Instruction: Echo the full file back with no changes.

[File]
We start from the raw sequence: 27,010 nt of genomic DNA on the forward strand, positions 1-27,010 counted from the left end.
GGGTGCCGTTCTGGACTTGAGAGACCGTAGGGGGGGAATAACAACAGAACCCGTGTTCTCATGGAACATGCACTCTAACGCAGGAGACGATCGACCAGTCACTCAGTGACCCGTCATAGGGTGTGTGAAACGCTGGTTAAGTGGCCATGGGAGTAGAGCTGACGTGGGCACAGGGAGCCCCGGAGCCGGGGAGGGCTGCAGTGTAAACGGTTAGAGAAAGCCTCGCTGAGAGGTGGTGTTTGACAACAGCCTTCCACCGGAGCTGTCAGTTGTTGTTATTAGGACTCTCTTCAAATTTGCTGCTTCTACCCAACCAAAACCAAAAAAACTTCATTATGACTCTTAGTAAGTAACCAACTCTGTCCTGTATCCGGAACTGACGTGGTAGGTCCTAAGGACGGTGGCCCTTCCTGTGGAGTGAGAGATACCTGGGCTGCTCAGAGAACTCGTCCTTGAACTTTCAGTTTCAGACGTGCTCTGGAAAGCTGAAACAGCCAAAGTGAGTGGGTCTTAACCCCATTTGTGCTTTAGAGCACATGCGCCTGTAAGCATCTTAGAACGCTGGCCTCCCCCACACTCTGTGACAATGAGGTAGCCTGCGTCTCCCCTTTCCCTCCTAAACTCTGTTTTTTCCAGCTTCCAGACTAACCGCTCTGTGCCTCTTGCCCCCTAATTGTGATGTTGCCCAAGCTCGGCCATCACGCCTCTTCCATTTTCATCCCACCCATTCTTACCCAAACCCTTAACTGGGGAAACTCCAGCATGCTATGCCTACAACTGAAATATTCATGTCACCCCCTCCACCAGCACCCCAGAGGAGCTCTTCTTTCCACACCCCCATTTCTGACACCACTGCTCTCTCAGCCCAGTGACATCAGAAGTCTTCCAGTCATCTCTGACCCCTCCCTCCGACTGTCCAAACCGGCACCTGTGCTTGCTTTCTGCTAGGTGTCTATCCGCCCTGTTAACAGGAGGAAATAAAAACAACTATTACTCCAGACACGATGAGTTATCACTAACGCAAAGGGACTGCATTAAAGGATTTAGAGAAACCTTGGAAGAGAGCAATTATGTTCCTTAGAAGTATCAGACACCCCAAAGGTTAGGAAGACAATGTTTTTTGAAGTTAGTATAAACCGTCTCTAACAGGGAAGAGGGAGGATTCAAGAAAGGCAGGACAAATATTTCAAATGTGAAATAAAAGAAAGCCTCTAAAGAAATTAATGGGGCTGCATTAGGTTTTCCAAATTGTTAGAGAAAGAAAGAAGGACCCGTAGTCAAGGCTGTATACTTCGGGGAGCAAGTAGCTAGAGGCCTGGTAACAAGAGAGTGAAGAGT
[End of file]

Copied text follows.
We start from the raw sequence: 27,010 nt of genomic DNA on the forward strand, positions 1-27,010 counted from the left end.
GGGTGCCGTTCTGGACTTGAGAGACCGTAGGGGGGGAATAACAACAGAACCCGTGTTCTCATGGAACATGCACTCTAACGCAGGAGACGATCGACCAGTCACTCAGTGACCCGTCATAGGGTGTGTGAAACGCTGGTTAAGTGGCCATGGGAGTAGAGCTGACGTGGGCACAGGGAGCCCCGGAGCCGGGGAGGGCTGCAGTGTAAACGGTTAGAGAAAGCCTCGCTGAGAGGTGGTGTTTGACAACAGCCTTCCACCGGAGCTGTCAGTTGTTGTTATTAGGACTCTCTTCAAATTTGCTGCTTCTACCCAACCAAAACCAAAAAAACTTCATTATGACTCTTAGTAAGTAACCAACTCTGTCCTGTATCCGGAACTGACGTGGTAGGTCCTAAGGACGGTGGCCCTTCCTGTGGAGTGAGAGATACCTGGGCTGCTCAGAGAACTCGTCCTTGAACTTTCAGTTTCAGACGTGCTCTGGAAAGCTGAAACAGCCAAAGTGAGTGGGTCTTAACCCCATTTGTGCTTTAGAGCACATGCGCCTGTAAGCATCTTAGAACGCTGGCCTCCCCCACACTCTGTGACAATGAGGTAGCCTGCGTCTCCCCTTTCCCTCCTAAACTCTGTTTTTTCCAGCTTCCAGACTAACCGCTCTGTGCCTCTTGCCCCCTAATTGTGATGTTGCCCAAGCTCGGCCATCACGCCTCTTCCATTTTCATCCCACCCATTCTTACCCAAACCCTTAACTGGGGAAACTCCAGCATGCTATGCCTACAACTGAAATATTCATGTCACCCCCTCCACCAGCACCCCAGAGGAGCTCTTCTTTCCACACCCCCATTTCTGACACCACTGCTCTCTCAGCCCAGTGACATCAGAAGTCTTCCAGTCATCTCTGACCCCTCCCTCCGACTGTCCAAACCGGCACCTGTGCTTGCTTTCTGCTAGGTGTCTATCCGCCCTGTTAACAGGAGGAAATAAAAACAACTATTACTCCAGACACGATGAGTTATCACTAACGCAAAGGGACTGCATTAAAGGATTTAGAGAAACCTTGGAAGAGAGCAATTATGTTCCTTAGAAGTATCAGACACCCCAAAGGTTAGGAAGACAATGTTTTTTGAAGTTAGTATAAACCGTCTCTAACAGGGAAGAGGGAGGATTCAAGAAAGGCAGGACAAATATTTCAAATGTGAAATAAAAGAAAGCCTCTAAAGAAATTAATGGGGCTGCATTAGGTTTTCCAAATTGTTAGAGAAAGAAAGAAGGACCCGTAGTCAAGGCTGTATACTTCGGGGAGCAAGTAGCTAGAGGCCTGGTAACAAGAGAGTGAAGAGT